I’m going to coin the term, Change Seeker, a person constantly in need of change to feel fulfilled.

Personal aside: the military has made me a Change Seeker. I look for change everywhere, I constantly rearrange my furniture, I’m always looking forward to the next place to move or new things to get involved in (or new degrees to get). But I can recognize that I’m, pretty much, chronically stressed (in both good and bad ways). I made a list of ongoing projects and I’m a little embarrassed to share it, so let’s just say it’s over 50 items long. I’m looking to slow my change seeking behaviors and hope to report to you a healthier update in the future.

 

 

How Living in Italy Changed my Idea of Minimalism

I’ve always been a minimalist per se. I’ve enjoyed scaling down to exactly what I need to make my life calmer and more aesthetically pleasing. Then we lived in Vicenza for three years and even had a baby there! Living in Italy was a perfect chance to observe how the quintessential Europeans live versus consumerist Americans. Here are some of my thoughts:

1. Europeans don’t know they are minimalists.

Europeans don’t really know that they are, what American’s consider, minimalist. They have lived this way their entire lives, making it much easier to continue on the same path of simplicity. Even the gear happy, Germans don’t purchase half the amount of stuff that we, middle-class, Americans do. Their homes are simple and they buy the highest quality items of what they use every day.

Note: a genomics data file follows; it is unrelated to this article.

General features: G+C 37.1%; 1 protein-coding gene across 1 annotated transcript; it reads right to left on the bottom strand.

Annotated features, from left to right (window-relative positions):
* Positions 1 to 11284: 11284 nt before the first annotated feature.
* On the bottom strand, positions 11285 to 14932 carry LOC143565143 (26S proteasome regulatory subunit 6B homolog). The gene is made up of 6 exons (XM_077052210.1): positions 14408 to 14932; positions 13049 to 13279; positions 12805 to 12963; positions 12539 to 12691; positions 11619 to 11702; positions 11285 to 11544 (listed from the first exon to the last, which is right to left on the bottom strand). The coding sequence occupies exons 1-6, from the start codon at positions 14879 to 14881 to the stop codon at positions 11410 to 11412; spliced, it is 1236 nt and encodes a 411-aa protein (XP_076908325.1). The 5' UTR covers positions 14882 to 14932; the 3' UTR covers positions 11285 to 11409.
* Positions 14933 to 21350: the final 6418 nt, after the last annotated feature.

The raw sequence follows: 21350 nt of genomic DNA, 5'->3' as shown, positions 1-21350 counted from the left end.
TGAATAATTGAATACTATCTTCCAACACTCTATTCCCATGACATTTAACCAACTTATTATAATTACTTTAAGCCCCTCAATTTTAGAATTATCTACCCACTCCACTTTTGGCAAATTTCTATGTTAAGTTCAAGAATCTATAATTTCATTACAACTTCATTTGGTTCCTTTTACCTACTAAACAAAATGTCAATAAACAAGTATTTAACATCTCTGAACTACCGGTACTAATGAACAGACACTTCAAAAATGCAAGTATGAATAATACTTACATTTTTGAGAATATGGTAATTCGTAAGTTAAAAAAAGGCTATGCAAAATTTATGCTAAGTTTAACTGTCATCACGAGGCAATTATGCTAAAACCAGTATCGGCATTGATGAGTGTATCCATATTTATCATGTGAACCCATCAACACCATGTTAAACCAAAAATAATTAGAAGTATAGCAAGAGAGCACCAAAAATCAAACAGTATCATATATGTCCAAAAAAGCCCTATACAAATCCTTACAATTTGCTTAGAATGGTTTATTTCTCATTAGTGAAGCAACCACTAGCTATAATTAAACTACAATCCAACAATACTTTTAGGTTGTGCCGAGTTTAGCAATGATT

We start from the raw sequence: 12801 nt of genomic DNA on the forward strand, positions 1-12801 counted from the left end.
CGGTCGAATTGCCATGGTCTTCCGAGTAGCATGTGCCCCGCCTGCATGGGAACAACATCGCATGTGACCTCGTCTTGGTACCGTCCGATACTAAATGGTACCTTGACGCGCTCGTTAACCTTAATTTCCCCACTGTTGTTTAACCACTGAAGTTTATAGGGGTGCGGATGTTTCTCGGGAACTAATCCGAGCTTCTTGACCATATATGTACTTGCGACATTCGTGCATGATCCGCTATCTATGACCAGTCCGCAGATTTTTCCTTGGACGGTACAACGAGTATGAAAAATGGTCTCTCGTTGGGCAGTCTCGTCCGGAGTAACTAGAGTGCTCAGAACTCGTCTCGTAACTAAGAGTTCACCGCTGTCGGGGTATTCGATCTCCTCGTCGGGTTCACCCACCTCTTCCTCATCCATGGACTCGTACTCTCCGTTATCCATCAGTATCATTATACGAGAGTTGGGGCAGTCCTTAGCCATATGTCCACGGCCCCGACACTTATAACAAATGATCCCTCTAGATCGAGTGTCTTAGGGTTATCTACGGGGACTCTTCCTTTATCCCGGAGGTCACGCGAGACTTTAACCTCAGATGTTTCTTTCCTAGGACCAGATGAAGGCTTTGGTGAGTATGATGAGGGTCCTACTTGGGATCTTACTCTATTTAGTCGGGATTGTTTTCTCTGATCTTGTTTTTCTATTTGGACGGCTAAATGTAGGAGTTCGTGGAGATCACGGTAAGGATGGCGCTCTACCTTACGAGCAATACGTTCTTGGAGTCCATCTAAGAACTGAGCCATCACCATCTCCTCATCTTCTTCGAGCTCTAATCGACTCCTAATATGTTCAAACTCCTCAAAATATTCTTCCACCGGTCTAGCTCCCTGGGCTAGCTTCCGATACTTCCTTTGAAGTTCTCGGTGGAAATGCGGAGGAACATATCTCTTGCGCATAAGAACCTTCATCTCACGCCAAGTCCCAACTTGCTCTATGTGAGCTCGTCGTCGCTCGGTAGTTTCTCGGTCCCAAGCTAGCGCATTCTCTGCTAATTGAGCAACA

They also don’t have a problem living in closer proximity to each other. Even single family homes are much closer together than our ever-sprawling lawns that separate homes in the American suburbs. In Italy, we lived in a townhouse and almost everyone I knew also lived in a townhome, apartment or home that was less than 20 feet from the home next to it.

Household items are also limited, compared to American standards. Good friends of ours, in Germany, have a very fancy espresso/coffee maker. I know this to be a prized possession because it is literally the only thing on their kitchen counter – except for fresh fruit. It is used every day to make high-quality coffee at home, arguably better than any Starbucks I’ve ever had.

There are NO closets!

You read that right…there. are. no. closets. The government actually supplied us with wardrobes when we moved in. Think IKEA wardrobes that you build yourself. If you need a way to downsize your clothes, this will do it. We also each had a dresser but it was still very limiting and I learned to dress with less pretty quickly.

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2. There are fewer advertisements and options.

Billboards stamped over every last square inch of the highway just isn’t seen in Italy, or Germany or Europe for that matter. There are small ads here and there, but the majority of them I saw in cities. However, even the cities have about half as many adverts as we have in the U.S. I’m not sure if there are laws about billboards (like in Vermont) or if it’s just not culturally acceptable to have flashing lights in your face, everywhere you turn? I’d prefer if it was the latter.